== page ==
bool operator==(const X & other) const { return x == other.x; }
That would work except my real-world type is polymorphic.

Jul 14 '06 #4

Noah Roberts wrote:
Alf P. Steinbach wrote:
* Noah Roberts:
#include <vector>
#include <algorithm>
#include <functional>
>
class X
{
int x;
public:
X(int i) : x(i) {}
bool eq(const X & other) const { return x == other.x; }
};
>
int main(int argc, char* argv[])
{
std::vector<Xxes(10);
>
X x(10);
>
std::vector<X>::iterator it = std::find_if(xes.begin(), xes.end(),
std::bind2nd(std::mem_fun(&X::eq), x));
>
return 0;
}
>
Compilation result:
>
>
1>c:\program files\microsoft visual studio 8\vc\include\functional(312)
: error C2529: '_Right' : reference to reference is illegal
>
>
binder2nd(const _Fn2& _Func,
const typename _Fn2::second_argument_type& _Right)
: op(_Func), value(_Right)
{ // construct from functor and right operand
}
>
This would follow...
>
So, what is the correct and portable way to do what I want or is it
just not possible?
One way could be to use to Boost binders (don't know if that works, but
probably, else I would probably have remembered).

That's out until I can convince boss Boost good.
bool operator==(const X & other) const { return x == other.x; }

That would work except my real-world type is polymorphic.
Thanks though.

Jul 14 '06 #5
"Noah Roberts" <ro**********@gmail.comwrote in message
news:11**********************@h48g2000cwc.googlegr oups.com...
Alf P. Steinbach wrote:
>* Noah Roberts:
#include <vector>
#include <algorithm>
#include <functional>

class X
{
int x;
public:
X(int i) : x(i) {}
bool eq(const X & other) const { return x == other.x; }
};

int main(int argc, char* argv[])
{
std::vector<Xxes(10);

X x(10);

std::vector<X>::iterator it = std::find_if(xes.begin(), xes.end(),
std::bind2nd(std::mem_fun(&X::eq), x));

return 0;
}

Compilation result:
1>c:\program files\microsoft visual studio 8\vc\include\functional(312)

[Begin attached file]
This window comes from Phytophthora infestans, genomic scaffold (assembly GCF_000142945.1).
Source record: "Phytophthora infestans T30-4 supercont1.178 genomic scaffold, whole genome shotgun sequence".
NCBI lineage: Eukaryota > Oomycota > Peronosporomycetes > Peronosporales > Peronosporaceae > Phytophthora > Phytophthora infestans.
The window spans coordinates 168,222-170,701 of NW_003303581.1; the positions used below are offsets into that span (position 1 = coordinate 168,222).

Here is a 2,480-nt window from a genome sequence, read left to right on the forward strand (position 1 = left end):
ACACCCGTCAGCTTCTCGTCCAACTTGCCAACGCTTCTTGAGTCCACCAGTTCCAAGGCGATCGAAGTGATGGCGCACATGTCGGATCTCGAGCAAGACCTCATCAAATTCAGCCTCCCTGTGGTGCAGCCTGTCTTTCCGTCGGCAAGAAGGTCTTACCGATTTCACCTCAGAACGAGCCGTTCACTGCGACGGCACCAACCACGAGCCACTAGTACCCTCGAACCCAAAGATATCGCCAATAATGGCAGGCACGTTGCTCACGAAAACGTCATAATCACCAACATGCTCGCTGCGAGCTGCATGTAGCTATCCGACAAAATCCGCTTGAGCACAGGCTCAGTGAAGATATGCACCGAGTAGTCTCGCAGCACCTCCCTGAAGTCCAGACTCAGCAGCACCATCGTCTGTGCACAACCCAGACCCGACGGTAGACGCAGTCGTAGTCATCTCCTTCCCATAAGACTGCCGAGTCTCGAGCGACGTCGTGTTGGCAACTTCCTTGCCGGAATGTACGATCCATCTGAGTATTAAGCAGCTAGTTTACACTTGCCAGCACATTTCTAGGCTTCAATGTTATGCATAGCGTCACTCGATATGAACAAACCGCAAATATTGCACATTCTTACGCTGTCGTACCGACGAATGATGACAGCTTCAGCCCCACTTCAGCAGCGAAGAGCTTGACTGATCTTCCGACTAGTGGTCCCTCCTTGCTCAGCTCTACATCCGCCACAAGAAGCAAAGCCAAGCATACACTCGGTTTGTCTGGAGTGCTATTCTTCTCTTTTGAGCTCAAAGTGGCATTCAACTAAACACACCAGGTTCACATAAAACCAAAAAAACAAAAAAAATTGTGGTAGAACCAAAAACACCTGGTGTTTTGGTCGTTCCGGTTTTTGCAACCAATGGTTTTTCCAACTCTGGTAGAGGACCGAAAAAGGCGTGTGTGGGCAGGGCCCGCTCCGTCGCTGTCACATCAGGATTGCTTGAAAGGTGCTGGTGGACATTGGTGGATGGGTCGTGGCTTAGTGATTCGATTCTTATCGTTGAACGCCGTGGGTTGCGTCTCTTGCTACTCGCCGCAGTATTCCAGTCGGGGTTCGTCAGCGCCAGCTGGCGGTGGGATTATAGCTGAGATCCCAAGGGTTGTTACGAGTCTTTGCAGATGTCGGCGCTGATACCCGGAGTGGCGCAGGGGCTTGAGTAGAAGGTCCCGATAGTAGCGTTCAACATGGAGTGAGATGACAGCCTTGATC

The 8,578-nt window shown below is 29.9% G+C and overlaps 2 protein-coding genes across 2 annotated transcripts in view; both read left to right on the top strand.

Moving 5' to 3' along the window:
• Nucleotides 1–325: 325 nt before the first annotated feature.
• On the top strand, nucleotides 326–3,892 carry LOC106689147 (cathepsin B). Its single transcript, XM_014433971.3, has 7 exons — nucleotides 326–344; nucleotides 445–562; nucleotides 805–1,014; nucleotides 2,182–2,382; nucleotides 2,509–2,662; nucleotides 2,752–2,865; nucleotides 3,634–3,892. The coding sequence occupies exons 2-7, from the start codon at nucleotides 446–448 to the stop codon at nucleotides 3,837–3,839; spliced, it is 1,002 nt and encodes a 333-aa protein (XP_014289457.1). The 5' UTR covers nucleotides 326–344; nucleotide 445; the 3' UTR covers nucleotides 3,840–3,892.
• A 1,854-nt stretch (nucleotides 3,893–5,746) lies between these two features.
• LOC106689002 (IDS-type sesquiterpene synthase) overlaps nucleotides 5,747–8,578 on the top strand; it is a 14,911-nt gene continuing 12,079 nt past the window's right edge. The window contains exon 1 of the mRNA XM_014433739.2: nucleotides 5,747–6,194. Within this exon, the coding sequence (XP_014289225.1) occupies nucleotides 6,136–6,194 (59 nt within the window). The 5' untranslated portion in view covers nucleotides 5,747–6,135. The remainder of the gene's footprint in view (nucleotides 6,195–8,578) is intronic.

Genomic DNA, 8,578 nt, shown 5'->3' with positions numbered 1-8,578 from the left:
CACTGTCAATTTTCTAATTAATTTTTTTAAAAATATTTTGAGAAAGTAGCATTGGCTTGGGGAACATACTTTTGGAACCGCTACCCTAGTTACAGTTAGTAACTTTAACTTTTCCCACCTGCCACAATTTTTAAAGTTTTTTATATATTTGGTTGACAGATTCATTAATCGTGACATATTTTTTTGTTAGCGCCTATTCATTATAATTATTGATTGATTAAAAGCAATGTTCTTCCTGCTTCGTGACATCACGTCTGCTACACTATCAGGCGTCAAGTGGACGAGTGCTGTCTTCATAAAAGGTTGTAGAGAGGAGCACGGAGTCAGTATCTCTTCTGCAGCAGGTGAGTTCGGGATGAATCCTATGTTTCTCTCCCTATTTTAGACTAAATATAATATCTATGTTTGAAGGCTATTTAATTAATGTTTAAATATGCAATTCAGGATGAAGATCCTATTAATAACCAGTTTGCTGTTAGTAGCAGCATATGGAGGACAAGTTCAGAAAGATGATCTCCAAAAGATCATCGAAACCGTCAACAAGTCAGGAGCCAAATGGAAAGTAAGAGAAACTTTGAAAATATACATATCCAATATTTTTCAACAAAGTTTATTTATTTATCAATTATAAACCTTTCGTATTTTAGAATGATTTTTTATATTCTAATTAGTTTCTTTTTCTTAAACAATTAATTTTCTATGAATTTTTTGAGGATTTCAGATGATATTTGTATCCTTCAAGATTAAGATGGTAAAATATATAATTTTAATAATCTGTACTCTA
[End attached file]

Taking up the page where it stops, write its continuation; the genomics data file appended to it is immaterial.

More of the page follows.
: error C2529: '_Right' : reference to reference is illegal
binder2nd(const _Fn2& _Func,
const typename _Fn2::second_argument_type& _Right)
: op(_Func), value(_Right)
{ // construct from functor and right operand
}

This would follow...

So, what is the correct and portable way to do what I want or is it
just not possible?

One way could be to use to Boost binders (don't know if that works, but
probably, else I would probably have remembered).

That's out until I can convince boss Boost good.
Perhaps you can convince your boss that TR1 is good, since it will be
part of the next C++ Standard. And you can now get a version that works
out of the box with VC++ from us.

P.J. Plauger
Dinkumware, Ltd.
http://www.dinkumware.com
Jul 15 '06 #6
Noah Roberts wrote:
>
Alf P. Steinbach wrote:
>* Noah Roberts:
#include <vector>
#include <algorithm>
#include <functional>

class X
{
int x;
public:
X(int i) : x(i) {}
bool eq(const X & other) const { return x == other.x; }
};

int main(int argc, char* argv[])
{
std::vector<Xxes(10);

X x(10);

std::vector<X>::iterator it = std::find_if(xes.begin(), xes.end(),
std::bind2nd(std::mem_fun(&X::eq), x));

return 0;
}

Compilation result:
1>c:\program files\microsoft visual studio 8\vc\include\functional(312)
: error C2529: '_Right' : reference to reference is illegal
binder2nd(const _Fn2& _Func,
const typename _Fn2::second_argument_type& _Right)
: op(_Func), value(_Right)
{ // construct from functor and right operand
}

This would follow...

So, what is the correct and portable way to do what I want or is it
just not possible?

One way could be to use to Boost binders (don't know if that works, but
probably, else I would probably have remembered).

That's out until I can convince boss Boost good.